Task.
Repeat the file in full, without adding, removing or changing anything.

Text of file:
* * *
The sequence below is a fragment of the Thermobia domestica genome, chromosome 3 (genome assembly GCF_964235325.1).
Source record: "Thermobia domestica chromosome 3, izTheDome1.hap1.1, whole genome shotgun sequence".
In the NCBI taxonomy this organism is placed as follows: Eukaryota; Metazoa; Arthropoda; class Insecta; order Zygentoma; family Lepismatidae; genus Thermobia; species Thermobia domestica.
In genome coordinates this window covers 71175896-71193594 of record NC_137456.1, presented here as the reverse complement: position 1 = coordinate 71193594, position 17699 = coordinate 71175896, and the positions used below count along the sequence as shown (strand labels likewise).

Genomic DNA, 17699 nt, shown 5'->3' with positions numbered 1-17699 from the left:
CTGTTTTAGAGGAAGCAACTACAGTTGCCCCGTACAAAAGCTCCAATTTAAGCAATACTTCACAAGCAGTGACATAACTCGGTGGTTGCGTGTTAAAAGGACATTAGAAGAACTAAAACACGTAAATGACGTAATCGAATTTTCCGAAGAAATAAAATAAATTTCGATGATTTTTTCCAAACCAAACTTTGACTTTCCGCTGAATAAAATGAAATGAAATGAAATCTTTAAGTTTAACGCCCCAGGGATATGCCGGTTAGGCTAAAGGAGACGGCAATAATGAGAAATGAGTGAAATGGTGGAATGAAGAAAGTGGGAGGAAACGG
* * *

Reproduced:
The sequence below is a fragment of the Thermobia domestica genome, chromosome 3 (genome assembly GCF_964235325.1).
Source record: "Thermobia domestica chromosome 3, izTheDome1.hap1.1, whole genome shotgun sequence".
In the NCBI taxonomy this organism is placed as follows: Eukaryota; Metazoa; Arthropoda; class Insecta; order Zygentoma; family Lepismatidae; genus Thermobia; species Thermobia domestica.
In genome coordinates this window covers 71175896-71193594 of record NC_137456.1, presented here as the reverse complement: position 1 = coordinate 71193594, position 17699 = coordinate 71175896, and the positions used below count along the sequence as shown (strand labels likewise).

Genomic DNA, 17699 nt, shown 5'->3' with positions numbered 1-17699 from the left:
CTGTTTTAGAGGAAGCAACTACAGTTGCCCCGTACAAAAGCTCCAATTTAAGCAATACTTCACAAGCAGTGACATAACTCGGTGGTTGCGTGTTAAAAGGACATTAGAAGAACTAAAACACGTAAATGACGTAATCGAATTTTCCGAAGAAATAAAATAAATTTCGATGATTTTTTCCAAACCAAACTTTGACTTTCCGCTGAATAAAATGAAATGAAATGAAATCTTTAAGTTTAACGCCCCAGGGATATGCCGGTTAGGCTAAAGGAGACGGCAATAATGAGAAATGAGTGAAATGGTGGAATGAAGAAAGTGGGAGGAAACGG